round the line where the bottom unites with the rim, there is a rounded hand of moulding. A complete specimen also came from Pit LXXVI, with the stamp of the Rutenian potter SABINVS. These dishes were not so common as the type just described. They were noted only about eight times. That the two types were contemporary is shown by the fact that both occurred with the stamp (OF·VITA) of the Rutenian potter VITALIS. The peculiar interest of the latter lies in the fact that, while the other shape gradually developed into coarser later forms, this one was probably not in use for any very long period, and soon disappeared entirely. It is found in the early fort at Hofheim, near Wiesbaden; and is therefore of the period between A.D. 40 and A.D. 60.[1] It occurs also at Wiesbaden, but seems to have fallen completely out of fashion before the second century, for it is entirely absent at the Saalburg. In Scotland its presence at Inchtuthil is evidenced by a small fragment, a circumstance in itself sufficient to prove the early occupation of that fort. A fragment of a plate approaching the form Dragendorff, Type 18, but of larger size (Plate XXXIX., Fig. 6) calls for mention. When complete it has had a diameter of 9¾ inches. The bottom shows little or no rise in the centre.

The common cup of the first period (Plate XXXIX., Fig. 10) was the shape Dragendorff, Type 27. It is characterised by the double curve which is exhibited in the outline of the sides. Specimens of this vessel in different sizes came from the early ditch and from most of the early pits. It is found at Hofheim, and also at Pompeii, where it occurs in glass. Three specimens, quite undamaged, were found in Pit LXXVIII. All were stamped, but as in the case of other vessels of this type the stamps were poorly impressed and almost illegible. The cup appears in some of the Limes forts, such as Pfünz, and it must therefore have continued to be used in the second century, although in the later occupations at Newstead its place seems for the most part to have been taken by a cup with approximately straight sides (Plate XL., Nos. 16 and 18), which was probably just coming into use during the first occupation at Newstead.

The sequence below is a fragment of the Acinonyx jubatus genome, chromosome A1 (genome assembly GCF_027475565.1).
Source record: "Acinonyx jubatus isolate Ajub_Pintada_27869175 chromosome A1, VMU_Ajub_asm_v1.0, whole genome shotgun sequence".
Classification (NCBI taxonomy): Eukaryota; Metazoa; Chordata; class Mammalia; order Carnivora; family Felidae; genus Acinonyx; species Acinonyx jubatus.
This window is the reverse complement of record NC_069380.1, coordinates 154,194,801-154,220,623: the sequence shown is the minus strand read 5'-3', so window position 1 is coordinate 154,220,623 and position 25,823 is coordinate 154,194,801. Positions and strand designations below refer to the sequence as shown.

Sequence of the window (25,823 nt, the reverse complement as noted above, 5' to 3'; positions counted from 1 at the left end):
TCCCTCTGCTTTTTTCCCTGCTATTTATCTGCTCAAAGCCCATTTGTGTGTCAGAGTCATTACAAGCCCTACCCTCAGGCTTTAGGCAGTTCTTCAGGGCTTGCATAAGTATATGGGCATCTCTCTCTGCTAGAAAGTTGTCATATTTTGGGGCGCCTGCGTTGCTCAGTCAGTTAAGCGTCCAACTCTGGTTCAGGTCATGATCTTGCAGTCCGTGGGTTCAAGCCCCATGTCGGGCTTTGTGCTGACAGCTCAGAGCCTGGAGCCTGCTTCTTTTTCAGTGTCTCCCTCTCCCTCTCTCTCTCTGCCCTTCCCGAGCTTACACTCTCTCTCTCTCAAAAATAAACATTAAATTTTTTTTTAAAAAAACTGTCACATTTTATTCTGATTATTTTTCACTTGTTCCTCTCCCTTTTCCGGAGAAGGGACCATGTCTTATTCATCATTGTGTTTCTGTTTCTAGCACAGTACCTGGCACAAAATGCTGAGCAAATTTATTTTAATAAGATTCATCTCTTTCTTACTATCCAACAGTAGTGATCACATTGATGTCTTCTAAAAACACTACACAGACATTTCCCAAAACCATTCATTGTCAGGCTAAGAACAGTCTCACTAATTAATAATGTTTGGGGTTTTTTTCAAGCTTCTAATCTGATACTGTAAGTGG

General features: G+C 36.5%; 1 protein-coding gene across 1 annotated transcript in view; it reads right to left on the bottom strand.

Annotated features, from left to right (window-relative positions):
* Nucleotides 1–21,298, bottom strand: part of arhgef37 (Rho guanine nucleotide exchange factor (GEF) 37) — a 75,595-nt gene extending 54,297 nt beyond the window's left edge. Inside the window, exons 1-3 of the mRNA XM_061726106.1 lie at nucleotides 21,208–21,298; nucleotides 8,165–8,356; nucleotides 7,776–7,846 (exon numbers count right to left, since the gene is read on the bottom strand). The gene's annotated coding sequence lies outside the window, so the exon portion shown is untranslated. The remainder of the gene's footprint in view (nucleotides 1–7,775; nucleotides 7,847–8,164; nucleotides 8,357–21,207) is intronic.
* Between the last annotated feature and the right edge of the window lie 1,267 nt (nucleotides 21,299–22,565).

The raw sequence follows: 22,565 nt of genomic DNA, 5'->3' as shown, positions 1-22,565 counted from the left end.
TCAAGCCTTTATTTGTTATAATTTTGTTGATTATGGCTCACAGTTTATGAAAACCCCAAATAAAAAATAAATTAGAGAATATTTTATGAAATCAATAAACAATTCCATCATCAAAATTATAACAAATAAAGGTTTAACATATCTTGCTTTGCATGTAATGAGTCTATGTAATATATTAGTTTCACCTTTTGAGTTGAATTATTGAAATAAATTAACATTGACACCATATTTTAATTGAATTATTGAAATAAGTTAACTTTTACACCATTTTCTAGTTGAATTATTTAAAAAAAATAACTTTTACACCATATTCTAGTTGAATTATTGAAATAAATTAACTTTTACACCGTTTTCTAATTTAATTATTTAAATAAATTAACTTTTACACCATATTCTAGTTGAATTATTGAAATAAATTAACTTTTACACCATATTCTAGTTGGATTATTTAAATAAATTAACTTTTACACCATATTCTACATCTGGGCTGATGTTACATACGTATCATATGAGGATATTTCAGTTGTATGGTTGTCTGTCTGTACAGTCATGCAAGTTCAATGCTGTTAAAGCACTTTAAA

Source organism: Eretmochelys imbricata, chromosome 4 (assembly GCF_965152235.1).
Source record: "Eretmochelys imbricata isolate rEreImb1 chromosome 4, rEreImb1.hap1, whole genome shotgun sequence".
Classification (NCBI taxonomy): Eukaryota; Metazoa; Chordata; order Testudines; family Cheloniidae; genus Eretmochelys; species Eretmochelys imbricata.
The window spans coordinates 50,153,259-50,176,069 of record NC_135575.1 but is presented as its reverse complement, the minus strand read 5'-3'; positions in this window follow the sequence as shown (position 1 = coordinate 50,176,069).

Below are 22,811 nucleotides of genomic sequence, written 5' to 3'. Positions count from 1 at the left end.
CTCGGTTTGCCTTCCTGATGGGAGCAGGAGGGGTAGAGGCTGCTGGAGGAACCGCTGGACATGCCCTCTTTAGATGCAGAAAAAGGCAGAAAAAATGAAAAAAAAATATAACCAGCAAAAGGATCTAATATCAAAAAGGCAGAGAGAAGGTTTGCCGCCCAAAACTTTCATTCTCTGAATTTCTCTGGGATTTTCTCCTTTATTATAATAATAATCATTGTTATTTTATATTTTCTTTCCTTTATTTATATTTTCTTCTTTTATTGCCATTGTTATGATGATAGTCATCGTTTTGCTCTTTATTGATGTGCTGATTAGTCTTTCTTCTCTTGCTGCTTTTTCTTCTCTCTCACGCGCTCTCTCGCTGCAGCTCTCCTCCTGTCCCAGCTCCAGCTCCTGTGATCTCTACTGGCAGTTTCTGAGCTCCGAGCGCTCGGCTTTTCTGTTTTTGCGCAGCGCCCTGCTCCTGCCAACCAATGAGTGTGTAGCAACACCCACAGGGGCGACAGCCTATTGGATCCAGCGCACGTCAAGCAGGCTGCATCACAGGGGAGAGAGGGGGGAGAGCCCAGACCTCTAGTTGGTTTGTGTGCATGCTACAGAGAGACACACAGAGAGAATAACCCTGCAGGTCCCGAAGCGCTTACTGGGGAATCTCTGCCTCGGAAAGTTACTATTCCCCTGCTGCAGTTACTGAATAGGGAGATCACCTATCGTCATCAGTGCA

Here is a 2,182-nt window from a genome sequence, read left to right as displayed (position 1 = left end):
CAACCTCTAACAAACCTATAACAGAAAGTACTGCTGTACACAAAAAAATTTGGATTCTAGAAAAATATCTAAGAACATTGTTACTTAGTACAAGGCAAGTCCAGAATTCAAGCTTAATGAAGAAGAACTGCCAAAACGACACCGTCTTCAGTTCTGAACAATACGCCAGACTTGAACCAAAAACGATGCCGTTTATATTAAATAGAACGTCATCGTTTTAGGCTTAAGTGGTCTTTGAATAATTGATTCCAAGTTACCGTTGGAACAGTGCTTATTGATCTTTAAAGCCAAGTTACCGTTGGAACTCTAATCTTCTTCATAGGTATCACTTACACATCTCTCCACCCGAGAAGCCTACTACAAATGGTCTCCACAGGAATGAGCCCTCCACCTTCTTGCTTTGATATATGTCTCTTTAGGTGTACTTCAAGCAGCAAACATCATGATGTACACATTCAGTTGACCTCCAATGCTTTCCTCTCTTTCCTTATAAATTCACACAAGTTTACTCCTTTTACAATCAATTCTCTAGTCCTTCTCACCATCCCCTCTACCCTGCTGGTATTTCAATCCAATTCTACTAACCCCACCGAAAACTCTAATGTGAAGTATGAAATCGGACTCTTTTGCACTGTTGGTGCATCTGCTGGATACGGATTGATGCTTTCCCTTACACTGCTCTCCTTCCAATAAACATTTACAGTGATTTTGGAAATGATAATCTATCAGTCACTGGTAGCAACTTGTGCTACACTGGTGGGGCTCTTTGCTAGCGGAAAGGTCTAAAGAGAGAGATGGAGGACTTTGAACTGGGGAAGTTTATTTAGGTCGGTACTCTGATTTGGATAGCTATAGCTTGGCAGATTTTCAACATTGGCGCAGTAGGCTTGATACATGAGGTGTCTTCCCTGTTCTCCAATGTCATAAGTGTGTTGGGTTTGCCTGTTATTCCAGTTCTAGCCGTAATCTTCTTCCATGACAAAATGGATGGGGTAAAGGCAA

The small dish with vertical sides, Dragendorff, Type 22, shown in Plate XXXIX., Fig. 12, was not found in the ditch of the early fort; it came from Pit VII. Its bright glaze and hard thin fabric are evidence of its early date. The type does not appear to have been a common one at Newstead. It is found in Germany, usually, if not always, without potters' stamps. It is

1 Ritterling, Das frührömische Lager bei Hofheim, Taf. vi. 2.